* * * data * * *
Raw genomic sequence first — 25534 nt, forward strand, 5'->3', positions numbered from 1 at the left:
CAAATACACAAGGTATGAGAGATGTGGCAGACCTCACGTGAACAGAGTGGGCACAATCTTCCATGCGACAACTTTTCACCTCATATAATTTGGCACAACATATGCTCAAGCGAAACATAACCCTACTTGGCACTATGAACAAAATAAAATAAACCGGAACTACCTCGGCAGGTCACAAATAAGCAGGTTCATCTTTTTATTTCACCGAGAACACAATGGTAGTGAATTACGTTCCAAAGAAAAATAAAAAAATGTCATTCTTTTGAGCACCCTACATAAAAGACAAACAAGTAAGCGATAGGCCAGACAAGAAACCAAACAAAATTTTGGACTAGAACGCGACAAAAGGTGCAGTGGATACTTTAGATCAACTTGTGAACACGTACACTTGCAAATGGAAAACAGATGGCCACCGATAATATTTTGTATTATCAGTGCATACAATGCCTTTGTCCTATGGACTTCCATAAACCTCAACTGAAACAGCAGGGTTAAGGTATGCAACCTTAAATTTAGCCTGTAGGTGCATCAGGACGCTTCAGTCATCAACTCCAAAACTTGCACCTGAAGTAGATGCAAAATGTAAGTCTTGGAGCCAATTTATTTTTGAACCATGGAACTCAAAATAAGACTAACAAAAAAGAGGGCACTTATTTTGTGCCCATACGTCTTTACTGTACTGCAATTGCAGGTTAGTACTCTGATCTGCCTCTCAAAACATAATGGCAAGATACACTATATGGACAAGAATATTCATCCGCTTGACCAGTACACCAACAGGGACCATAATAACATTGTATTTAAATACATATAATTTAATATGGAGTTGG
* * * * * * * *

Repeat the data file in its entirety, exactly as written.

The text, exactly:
Raw genomic sequence first — 25534 nt, forward strand, 5'->3', positions numbered from 1 at the left:
CAAATACACAAGGTATGAGAGATGTGGCAGACCTCACGTGAACAGAGTGGGCACAATCTTCCATGCGACAACTTTTCACCTCATATAATTTGGCACAACATATGCTCAAGCGAAACATAACCCTACTTGGCACTATGAACAAAATAAAATAAACCGGAACTACCTCGGCAGGTCACAAATAAGCAGGTTCATCTTTTTATTTCACCGAGAACACAATGGTAGTGAATTACGTTCCAAAGAAAAATAAAAAAATGTCATTCTTTTGAGCACCCTACATAAAAGACAAACAAGTAAGCGATAGGCCAGACAAGAAACCAAACAAAATTTTGGACTAGAACGCGACAAAAGGTGCAGTGGATACTTTAGATCAACTTGTGAACACGTACACTTGCAAATGGAAAACAGATGGCCACCGATAATATTTTGTATTATCAGTGCATACAATGCCTTTGTCCTATGGACTTCCATAAACCTCAACTGAAACAGCAGGGTTAAGGTATGCAACCTTAAATTTAGCCTGTAGGTGCATCAGGACGCTTCAGTCATCAACTCCAAAACTTGCACCTGAAGTAGATGCAAAATGTAAGTCTTGGAGCCAATTTATTTTTGAACCATGGAACTCAAAATAAGACTAACAAAAAAGAGGGCACTTATTTTGTGCCCATACGTCTTTACTGTACTGCAATTGCAGGTTAGTACTCTGATCTGCCTCTCAAAACATAATGGCAAGATACACTATATGGACAAGAATATTCATCCGCTTGACCAGTACACCAACAGGGACCATAATAACATTGTATTTAAATACATATAATTTAATATGGAGTTGG